Interview: The Maine Prepare for Texas Mini-Tour

The Maine in 2013. Photo by Sarah Hoffman.

Before The Maine set up shop at Houston’s own Walter’s Downtown on Tuesday, March 8, Web Editor Sarah Hoffman had the chance to chat with guitarist Jared Monaco.

The show is just one stop on a Texas mini-tour, which also includes shows in El Paso and San Antonio, and ends in Houston before the band heads out on a full US tour with Mayday Parade.

“We love playing shows in Texas, and for this upcoming run with Mayday Parade, we knew we didn’t have any stops there. It just happened to work out in a way that allowed us to stop by and play a few shows on our way to meet up with the Mayday guys,” Monaco explained.

The setlist for the show is sure to include several songs from their last album, “American Candy,” but Monaco also teased a surprise for their fans. Before the show, they will ask fans what song they want to hear and will add that song to the setlist for one special night. In El Paso, My Heroine won over “Waiting for my Sun to Shine,” so be on the lookout for a twitter poll for the Houston show.

The Maine as they’re known today formed in 2007 and celebrated their ninth birthday earlier this year. Monaco described the near decade as “Fast. But also slow. Just right.”

If the nine-year history isn’t impressive enough, the band has managed to keep the same lineup featuring lead singer John O’Callaghan, bassist Garrett Nickelsen, drummer Pat Kirch and guitarists Kennedy Brock and Jared Monaco, for nearly a decade, a feat that isn’t commonplace in today’s music industry.

“We all come from what I like to consider a similar mindset. I think everyone brings something different to the mix, whether that means personality-wise or creatively, or even knowing how to navigate the business side of things. When we make a decision, we’re all on board. I feel extremely lucky to be a part of this DIY ride we’re all taking right now we all agree on how fortunate we are to be doing this,” Monaco said.

Of course, he’s referring to the band’s wild ride to their current independent state. In 2008, they released their second full-length album Black & White, which sold over 20,000 copies in the first week alone. However, the band soon realized that being a part of a large record label wasn’t for them.

“We fought long and hard to become an independent band after taking the major label route. It was a real pain in the ass and took quite a long time, but when all was said and done we ended up in a better place because of it,” Monaco said.

At the end of 2011, the band released Pioneer, their first independent full-length record, after it was rejected by their previous label, and they haven’t looked back since. 2013 saw the release of Forever Halloween, which was actually recorded on analog tape as they truly embraced the independent route.

“[Being an independent band] is no doubt more work and requires some serious discipline, but I haven’t answered to anyone in several years now, especially on a creative level, and I cannot even find the words to explain how insanely great that feels,” said Monaco.

Finally, a year ago, The Maine released “American Candy,” which Monaco called a “reboot” for the band. The pop-rock album is a steady, mature progression from the previous releases that slots right into place with the rest of their discography. Elements from their last four albums can be found in different songs on this album, which really helps solidify what The Maine is all about.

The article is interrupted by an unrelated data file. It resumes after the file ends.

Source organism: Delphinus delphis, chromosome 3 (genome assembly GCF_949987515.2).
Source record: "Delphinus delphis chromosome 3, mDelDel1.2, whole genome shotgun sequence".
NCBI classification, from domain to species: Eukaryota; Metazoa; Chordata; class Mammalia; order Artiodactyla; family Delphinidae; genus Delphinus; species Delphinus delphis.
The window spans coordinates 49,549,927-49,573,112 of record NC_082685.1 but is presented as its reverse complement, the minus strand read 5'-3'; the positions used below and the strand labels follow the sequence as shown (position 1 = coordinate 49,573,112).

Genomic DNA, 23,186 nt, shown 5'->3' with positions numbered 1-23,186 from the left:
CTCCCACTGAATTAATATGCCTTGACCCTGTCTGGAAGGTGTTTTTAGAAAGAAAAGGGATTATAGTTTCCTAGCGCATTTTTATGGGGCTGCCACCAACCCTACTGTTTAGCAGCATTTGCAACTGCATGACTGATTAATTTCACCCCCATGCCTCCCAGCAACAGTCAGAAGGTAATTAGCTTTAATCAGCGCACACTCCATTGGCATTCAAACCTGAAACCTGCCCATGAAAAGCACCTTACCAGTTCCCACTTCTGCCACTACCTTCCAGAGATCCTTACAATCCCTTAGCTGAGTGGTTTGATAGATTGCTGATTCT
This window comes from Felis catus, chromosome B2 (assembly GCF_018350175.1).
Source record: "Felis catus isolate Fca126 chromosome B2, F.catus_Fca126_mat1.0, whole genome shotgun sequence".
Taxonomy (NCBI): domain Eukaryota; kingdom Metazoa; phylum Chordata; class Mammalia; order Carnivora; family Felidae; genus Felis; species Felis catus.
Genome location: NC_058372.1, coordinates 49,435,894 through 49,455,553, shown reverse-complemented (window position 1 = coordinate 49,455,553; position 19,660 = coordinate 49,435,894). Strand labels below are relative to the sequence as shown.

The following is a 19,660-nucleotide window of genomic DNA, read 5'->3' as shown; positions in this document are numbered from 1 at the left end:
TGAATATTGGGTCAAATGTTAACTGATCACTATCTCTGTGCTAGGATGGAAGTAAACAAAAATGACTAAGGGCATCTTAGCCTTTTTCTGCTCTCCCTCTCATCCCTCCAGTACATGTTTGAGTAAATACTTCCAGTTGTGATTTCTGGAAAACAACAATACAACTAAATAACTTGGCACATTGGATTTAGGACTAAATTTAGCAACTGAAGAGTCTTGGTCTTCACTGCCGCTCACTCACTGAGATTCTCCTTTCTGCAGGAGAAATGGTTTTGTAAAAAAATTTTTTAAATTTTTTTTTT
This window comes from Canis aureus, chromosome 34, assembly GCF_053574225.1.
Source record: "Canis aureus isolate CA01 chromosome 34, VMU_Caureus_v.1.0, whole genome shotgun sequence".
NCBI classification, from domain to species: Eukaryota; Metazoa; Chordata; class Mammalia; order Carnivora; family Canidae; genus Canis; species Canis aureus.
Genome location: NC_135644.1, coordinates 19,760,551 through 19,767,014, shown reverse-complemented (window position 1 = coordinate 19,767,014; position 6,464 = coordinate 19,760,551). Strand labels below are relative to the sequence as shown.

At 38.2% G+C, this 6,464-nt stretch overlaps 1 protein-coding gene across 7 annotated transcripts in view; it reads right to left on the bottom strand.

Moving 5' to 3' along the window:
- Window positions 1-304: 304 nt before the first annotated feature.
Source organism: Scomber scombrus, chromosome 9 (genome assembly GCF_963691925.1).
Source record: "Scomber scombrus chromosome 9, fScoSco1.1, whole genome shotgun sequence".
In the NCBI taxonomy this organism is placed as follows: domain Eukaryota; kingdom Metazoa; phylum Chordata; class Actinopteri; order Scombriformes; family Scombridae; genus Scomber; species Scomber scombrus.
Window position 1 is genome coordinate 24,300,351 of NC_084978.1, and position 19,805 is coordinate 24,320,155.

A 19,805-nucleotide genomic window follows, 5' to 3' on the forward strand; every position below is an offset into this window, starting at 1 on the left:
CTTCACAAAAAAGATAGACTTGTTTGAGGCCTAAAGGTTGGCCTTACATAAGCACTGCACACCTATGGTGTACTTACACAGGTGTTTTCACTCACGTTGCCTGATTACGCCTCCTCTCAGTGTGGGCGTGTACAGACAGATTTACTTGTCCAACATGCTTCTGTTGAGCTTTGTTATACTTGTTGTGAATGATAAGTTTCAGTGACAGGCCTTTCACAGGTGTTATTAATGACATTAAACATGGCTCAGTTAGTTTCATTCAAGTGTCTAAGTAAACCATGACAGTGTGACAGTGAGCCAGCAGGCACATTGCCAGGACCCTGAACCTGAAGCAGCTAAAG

“This record has been a positive experience from the start. I felt confident leaving the studio and I feel happy and relaxed touring on these songs,” Monaco said. “American Candy was an album that took all of the good ideas we have had over our time together and discarded all of the bad ones. We’re in a really good place.”

Perhaps the biggest differentiator between The Maine and any other band in the way that they care for their fans. Last year, they went on tour, like they do every year, but this time was different. All 13 shows were completely free for fans. That’s right. No tickets, no tax, no outrageous fees. Just free music and a good time with a band who genuinely loves what they do. Beyond that, every single member of the band can be found greeting fans after every show, and they’ve released countless songs and EPs for free over the years. Monaco attributes their accessibility to being that independent band who gets to make decisions for themselves.

“We have the freedom to do those things! And we have the desire to give back to our fans because there is a real connection happening,” Monaco said. “There is something to be said about all of these people who buy our music or stream it or whatever and then feel that connection on such a level that they come to a show. We value that greatly and it drives us to stay connected to our fans.”

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The Maine will be performing in Houston on Tuesday, March 8 at Walter’s Downtown. Tickets are just $21, and can be purchased here.

For anyone unfamiliar with The Maine, check out their social media and the Spotify playlist below to get a taste of what they’re all about before the show on Tuesday.

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Public Relations major, Marketing minor. Originally from Mississippi. Now living in the great state of Texas. I like sports and I like to take photos of people. Oh, and sometimes other things too. I try to keep my hopes up high and my head down low.

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